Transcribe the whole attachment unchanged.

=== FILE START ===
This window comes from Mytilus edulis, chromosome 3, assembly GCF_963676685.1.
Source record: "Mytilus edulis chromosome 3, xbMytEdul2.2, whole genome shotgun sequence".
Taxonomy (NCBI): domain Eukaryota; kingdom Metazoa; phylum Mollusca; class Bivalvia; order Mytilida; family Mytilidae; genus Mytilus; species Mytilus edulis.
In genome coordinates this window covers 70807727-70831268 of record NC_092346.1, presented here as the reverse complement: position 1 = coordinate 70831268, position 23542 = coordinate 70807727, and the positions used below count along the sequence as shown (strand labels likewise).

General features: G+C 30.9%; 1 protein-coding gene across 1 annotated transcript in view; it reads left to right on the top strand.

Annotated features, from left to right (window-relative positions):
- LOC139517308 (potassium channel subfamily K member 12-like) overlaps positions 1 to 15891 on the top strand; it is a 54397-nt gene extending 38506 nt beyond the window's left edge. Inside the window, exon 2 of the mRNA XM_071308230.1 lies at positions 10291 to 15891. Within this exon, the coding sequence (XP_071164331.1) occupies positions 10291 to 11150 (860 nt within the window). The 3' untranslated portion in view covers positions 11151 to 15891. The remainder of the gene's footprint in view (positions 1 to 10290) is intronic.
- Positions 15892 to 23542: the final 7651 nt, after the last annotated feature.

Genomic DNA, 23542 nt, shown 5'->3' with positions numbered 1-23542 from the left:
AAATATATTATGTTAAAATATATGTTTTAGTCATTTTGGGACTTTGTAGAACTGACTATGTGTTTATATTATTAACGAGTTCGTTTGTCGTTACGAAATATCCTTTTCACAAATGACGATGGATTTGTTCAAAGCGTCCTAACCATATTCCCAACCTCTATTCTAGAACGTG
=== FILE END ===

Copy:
This window comes from Mytilus edulis, chromosome 3, assembly GCF_963676685.1.
Source record: "Mytilus edulis chromosome 3, xbMytEdul2.2, whole genome shotgun sequence".
Taxonomy (NCBI): domain Eukaryota; kingdom Metazoa; phylum Mollusca; class Bivalvia; order Mytilida; family Mytilidae; genus Mytilus; species Mytilus edulis.
In genome coordinates this window covers 70807727-70831268 of record NC_092346.1, presented here as the reverse complement: position 1 = coordinate 70831268, position 23542 = coordinate 70807727, and the positions used below count along the sequence as shown (strand labels likewise).

General features: G+C 30.9%; 1 protein-coding gene across 1 annotated transcript in view; it reads left to right on the top strand.

Annotated features, from left to right (window-relative positions):
- LOC139517308 (potassium channel subfamily K member 12-like) overlaps positions 1 to 15891 on the top strand; it is a 54397-nt gene extending 38506 nt beyond the window's left edge. Inside the window, exon 2 of the mRNA XM_071308230.1 lies at positions 10291 to 15891. Within this exon, the coding sequence (XP_071164331.1) occupies positions 10291 to 11150 (860 nt within the window). The 3' untranslated portion in view covers positions 11151 to 15891. The remainder of the gene's footprint in view (positions 1 to 10290) is intronic.
- Positions 15892 to 23542: the final 7651 nt, after the last annotated feature.

Genomic DNA, 23542 nt, shown 5'->3' with positions numbered 1-23542 from the left:
AAATATATTATGTTAAAATATATGTTTTAGTCATTTTGGGACTTTGTAGAACTGACTATGTGTTTATATTATTAACGAGTTCGTTTGTCGTTACGAAATATCCTTTTCACAAATGACGATGGATTTGTTCAAAGCGTCCTAACCATATTCCCAACCTCTATTCTAGAACGTG